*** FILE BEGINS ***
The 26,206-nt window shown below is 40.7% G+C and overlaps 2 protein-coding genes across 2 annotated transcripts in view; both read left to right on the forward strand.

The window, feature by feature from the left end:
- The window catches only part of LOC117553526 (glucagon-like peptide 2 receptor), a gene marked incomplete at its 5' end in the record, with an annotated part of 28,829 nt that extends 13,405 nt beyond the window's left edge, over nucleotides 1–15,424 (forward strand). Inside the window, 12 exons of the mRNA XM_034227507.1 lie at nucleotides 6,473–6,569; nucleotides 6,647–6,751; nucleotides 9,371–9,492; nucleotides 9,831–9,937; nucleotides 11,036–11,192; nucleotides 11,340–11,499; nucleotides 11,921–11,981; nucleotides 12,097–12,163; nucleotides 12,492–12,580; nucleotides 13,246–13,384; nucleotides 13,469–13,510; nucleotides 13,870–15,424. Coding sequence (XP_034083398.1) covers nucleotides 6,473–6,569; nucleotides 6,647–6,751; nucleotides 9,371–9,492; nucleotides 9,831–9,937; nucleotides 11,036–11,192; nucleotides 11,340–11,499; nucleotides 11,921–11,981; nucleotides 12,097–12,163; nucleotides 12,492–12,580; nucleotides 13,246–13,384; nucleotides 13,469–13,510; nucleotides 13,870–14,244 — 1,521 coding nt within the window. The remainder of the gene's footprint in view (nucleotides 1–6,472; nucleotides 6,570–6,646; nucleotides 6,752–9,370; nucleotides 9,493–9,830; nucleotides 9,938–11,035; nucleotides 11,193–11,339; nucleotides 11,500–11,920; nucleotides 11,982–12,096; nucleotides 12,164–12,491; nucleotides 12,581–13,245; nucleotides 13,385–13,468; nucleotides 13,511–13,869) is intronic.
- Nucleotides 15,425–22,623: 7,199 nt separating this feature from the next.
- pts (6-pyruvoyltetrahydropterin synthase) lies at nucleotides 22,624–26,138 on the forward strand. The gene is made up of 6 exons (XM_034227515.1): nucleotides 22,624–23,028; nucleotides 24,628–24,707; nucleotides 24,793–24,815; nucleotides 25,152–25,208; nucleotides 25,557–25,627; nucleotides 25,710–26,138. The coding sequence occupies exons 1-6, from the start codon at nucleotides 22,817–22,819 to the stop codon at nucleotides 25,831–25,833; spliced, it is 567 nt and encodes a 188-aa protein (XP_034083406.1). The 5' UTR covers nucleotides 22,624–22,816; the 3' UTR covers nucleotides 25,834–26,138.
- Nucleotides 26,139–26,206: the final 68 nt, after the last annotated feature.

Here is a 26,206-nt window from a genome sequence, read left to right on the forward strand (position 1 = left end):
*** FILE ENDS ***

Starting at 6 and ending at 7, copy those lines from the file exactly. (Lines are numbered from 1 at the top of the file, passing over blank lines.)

- Nucleotides 26,139–26,206: the final 68 nt, after the last annotated feature.

Here is a 26,206-nt window from a genome sequence, read left to right on the forward strand (position 1 = left end):